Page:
Different transmission pathways can be strongly affected by weather and/or climate. For example, temperature may have direct effects on Salmonella bacterial proliferation at various stages in the food chain (including bacterial loads on raw food production, transport and inappropriate storage), and indirect effects on eating behaviours during hot days. Rainfall might increase person-to-environment transmission of cholera, by facilitating the contamination of fresh water from the sewage system. Rainfall might also dilute the concentrations of the pathogens, reducing environment-to-person transmission. Compartmental models have also been used to investigate the effects of pathogen dilution due to the seasonal variation of water volume (e.g. with monsoons) and the potential interactions with other environmental drivers (e.g. temperature and the effects of human mobility).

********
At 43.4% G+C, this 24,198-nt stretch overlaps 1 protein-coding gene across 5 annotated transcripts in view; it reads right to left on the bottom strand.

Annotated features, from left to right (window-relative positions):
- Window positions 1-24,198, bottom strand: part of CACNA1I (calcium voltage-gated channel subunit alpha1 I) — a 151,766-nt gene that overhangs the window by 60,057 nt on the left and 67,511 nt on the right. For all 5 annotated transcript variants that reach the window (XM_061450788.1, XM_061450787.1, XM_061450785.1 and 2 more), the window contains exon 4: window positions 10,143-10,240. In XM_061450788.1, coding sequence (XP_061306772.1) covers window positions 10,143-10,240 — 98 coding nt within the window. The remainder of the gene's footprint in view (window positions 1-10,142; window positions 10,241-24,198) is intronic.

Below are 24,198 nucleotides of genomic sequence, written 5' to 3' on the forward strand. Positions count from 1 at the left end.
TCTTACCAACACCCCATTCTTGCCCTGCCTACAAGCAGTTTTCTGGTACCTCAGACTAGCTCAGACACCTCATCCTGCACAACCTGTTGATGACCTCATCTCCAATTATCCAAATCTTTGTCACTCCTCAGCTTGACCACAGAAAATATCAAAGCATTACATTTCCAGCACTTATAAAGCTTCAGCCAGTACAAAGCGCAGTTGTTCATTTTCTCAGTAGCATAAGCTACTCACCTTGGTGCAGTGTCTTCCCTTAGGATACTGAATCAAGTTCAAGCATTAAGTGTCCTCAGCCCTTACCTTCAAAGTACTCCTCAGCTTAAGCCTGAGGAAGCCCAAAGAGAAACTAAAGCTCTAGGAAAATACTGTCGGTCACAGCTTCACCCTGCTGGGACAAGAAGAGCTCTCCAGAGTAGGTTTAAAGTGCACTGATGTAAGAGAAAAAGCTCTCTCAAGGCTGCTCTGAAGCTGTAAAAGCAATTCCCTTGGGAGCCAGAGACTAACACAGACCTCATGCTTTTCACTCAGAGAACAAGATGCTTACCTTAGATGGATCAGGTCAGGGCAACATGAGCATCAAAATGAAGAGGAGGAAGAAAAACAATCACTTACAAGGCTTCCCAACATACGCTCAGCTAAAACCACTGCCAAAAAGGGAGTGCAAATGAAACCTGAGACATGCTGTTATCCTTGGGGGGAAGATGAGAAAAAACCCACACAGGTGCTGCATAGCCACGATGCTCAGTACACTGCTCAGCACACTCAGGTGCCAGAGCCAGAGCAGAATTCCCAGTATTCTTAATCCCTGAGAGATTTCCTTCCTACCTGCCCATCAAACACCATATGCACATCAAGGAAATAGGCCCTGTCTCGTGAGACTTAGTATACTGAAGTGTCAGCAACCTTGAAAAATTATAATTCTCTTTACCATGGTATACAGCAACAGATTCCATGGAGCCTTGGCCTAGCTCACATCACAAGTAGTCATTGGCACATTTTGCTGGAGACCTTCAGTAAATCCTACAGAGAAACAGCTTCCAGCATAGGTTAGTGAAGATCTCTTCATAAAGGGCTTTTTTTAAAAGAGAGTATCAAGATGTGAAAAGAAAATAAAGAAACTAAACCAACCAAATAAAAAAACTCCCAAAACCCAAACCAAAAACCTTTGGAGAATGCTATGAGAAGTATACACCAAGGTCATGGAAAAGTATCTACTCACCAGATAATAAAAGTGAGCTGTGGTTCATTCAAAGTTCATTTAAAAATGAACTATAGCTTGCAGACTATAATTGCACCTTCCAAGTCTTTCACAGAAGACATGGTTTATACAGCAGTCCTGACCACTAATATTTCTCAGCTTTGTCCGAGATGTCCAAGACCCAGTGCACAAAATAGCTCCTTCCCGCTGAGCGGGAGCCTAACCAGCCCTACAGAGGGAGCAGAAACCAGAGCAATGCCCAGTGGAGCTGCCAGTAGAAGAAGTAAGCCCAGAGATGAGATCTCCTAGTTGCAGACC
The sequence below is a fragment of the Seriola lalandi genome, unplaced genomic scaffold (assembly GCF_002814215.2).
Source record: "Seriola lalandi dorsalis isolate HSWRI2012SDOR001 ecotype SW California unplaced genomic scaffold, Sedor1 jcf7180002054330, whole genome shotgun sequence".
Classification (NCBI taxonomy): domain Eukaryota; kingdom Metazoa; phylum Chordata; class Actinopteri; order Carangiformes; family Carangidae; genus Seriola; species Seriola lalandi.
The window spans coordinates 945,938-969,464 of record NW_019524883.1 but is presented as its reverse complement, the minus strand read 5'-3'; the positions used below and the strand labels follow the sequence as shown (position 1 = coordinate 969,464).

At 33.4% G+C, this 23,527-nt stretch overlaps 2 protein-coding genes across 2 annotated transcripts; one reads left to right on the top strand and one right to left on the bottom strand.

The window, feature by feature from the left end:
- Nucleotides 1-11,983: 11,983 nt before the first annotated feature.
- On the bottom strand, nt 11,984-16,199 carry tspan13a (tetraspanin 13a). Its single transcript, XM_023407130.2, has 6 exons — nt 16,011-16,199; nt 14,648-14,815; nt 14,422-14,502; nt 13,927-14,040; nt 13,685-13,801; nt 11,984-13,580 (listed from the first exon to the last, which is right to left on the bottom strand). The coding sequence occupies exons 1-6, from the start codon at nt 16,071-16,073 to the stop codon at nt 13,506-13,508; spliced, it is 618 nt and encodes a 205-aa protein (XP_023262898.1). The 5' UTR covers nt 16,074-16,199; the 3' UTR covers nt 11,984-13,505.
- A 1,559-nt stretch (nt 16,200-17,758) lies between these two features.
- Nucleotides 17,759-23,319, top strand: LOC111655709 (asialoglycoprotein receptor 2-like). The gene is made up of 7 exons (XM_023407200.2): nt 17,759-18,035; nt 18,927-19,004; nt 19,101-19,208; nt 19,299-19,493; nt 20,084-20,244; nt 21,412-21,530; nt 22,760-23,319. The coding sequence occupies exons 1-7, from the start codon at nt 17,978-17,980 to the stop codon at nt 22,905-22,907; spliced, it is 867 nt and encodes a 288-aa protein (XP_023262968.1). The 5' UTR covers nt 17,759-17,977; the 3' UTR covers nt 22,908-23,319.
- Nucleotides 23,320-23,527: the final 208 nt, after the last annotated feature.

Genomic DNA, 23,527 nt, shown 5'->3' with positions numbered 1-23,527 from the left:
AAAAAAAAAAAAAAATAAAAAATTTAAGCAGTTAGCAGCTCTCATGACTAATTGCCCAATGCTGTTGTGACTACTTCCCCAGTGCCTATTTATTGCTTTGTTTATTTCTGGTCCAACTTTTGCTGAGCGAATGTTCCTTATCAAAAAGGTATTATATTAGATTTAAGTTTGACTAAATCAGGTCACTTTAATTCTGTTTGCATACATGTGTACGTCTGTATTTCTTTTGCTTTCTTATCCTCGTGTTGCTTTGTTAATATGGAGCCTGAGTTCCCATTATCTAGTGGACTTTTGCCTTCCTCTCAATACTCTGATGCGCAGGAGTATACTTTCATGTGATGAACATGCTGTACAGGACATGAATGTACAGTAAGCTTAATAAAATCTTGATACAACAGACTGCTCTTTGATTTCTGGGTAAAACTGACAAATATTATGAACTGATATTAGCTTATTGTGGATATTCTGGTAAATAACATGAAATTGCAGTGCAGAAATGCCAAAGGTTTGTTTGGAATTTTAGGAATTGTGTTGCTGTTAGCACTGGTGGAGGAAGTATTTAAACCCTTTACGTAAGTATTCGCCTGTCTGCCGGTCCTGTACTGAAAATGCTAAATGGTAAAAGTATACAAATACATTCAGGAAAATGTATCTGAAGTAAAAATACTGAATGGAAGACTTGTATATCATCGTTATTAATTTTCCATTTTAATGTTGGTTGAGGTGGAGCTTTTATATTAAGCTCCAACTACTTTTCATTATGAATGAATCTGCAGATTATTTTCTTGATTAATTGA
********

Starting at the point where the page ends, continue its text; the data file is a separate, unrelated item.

The key challenge ahead are increasing the awareness of the drivers of disease and a deeper integration with fields such as microbiology (e.g. identifying dose-response curves to use as input for modelling, potential coexistence of human-to-human transmission), social science (e.g. to identify and include in the methods social contacts, patterns of mobility, adaptation, etc.), and ecology (e.g. to understand and incorporate the dynamics of free living organisms in water).

2) Reducing uncertainty in reporting

Measuring the ‘true’ incidence of disease, and therefore morbidity and mortality rates, is a common problem in epidemiology. This includes: the under-ascertainment arising when not all cases seek healthcare; under-reporting due to failure in the surveillance system; and reporting bias. Community-based studies have been employed to reduce the uncertainty in reporting a range of diseases, including water-associated diseases. These methods usually involve the acquisition of data, e.g. by questionnaire possibly accompanied by biological sampling (e.g. serological surveys), in a representative population such as a retrospective cohorts or a population cross-sections. These methods can be integrated with statistical and mathematical approaches to estimate incidence. For a review of these methods, see and references therein.